In the spring, we gardeners are excited to get into the dirt and start planting. We’ve been a bit cooped up over the winter. we pour over a spring garden guide making plans, and just can’t wait to get out of the house and see things start turning green.
But summer is a funny time.
It’s scorching hot, it’s hard to get out there and keep up with harvesting those veggies you planted back in April, to say nothing of keeping the weeds down.
You’re not feeling very enthusiastic anymore, and yet, you know that if you don’t get back out there and plant, you’ll regret not having more veggies to carry you through the fall, when the weather starts cooling off and gardening gets fun again.
The key is to keep things simple and manageable when you’re thinking of summer vegetables to grow. And of course, to get out in that garden in the morning before it gets too hot!
Summer Vegetables to Grow
Direct Sow in Your Garden
For those of us in plant hardiness zones 7a and higher, we’ve still got plenty of time to grow a lot of summer vegetables, and can easily get second or third crops going. Do be aware of the days to maturation of the varieties you choose to plant, as this may be a huge factor in your success depending on when exactly you plant, and when your area’s first frost date is.
Beans. Choose heat tolerant green or wax beans. Planting now will give you nice, early fall crop.
Southern peas. Purple hull peas tend to take 55-70 days to maturation depending on the variety, giving you plenty of time to get a crop in before fall. As a bonus, purple hulls fix their own nitrogen, and are virtually maintenance free.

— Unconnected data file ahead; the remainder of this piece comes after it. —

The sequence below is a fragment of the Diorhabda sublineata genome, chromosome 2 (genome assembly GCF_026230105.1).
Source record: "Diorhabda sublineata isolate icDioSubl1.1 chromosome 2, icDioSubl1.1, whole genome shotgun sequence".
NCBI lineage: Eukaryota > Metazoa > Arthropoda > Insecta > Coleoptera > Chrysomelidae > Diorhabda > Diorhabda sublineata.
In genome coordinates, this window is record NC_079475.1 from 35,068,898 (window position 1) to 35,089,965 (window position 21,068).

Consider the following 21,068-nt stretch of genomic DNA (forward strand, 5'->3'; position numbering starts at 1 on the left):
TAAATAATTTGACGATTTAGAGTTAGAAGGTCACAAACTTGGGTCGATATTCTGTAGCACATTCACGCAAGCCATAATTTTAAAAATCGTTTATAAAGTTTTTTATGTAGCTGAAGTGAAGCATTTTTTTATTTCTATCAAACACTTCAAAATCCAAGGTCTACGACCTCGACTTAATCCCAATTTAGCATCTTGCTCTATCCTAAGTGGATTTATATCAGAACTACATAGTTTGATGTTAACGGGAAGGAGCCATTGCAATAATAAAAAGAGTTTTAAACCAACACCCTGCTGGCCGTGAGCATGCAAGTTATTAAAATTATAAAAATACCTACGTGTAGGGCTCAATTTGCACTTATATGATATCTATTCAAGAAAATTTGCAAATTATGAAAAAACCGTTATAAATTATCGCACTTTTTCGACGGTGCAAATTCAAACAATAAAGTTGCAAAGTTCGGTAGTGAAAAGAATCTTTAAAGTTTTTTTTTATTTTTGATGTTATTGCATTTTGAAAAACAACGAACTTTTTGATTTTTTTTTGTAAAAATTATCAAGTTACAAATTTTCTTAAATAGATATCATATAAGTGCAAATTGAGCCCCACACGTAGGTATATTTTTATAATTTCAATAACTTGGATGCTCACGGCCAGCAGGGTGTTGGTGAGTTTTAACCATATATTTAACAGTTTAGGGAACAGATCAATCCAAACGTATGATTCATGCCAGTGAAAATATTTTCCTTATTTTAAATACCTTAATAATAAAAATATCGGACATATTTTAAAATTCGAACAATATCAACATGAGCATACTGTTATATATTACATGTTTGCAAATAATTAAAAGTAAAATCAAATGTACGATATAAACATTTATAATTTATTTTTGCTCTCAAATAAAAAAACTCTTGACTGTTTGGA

Corn. Be sure to grow an early maturing variety of corn for your summer/early fall garden, and you can get another crop of everybody’s favorite summer vegetable!
Summer squash and zucchini. If you keep succession planting going, you can have fresh squash and zucchini for Parmesan roasted summer veggies right up until your first frost – or beyond if you cover your plants with floating row cover or old sheets at night.
Cucumbers. If you haven’t had enough pickle making, and cucumber salad yet, there’s plenty of time to start a new crop! As always, be sure to choose varieties that give you plenty of time to harvest before first frost.
Varieties to start indoors
There are also a lot of vegetables that you’ll want in your fall garden, but can’t tolerate the outdoor heat right now. July is a great time to get them started indoors.
- Brussels Sprouts
These are all vegetables that take quite a while to mature. Since they enjoy cool weather, you most likely won’t want to plant them directly in your garden, but they do need to get started so they have time to reach maturity before it gets too cold.
This, I’m sure is an incomplete list of summer vegetables to grow, but even at that, you’ll have a lot of produce coming out of your garden in a few weeks!
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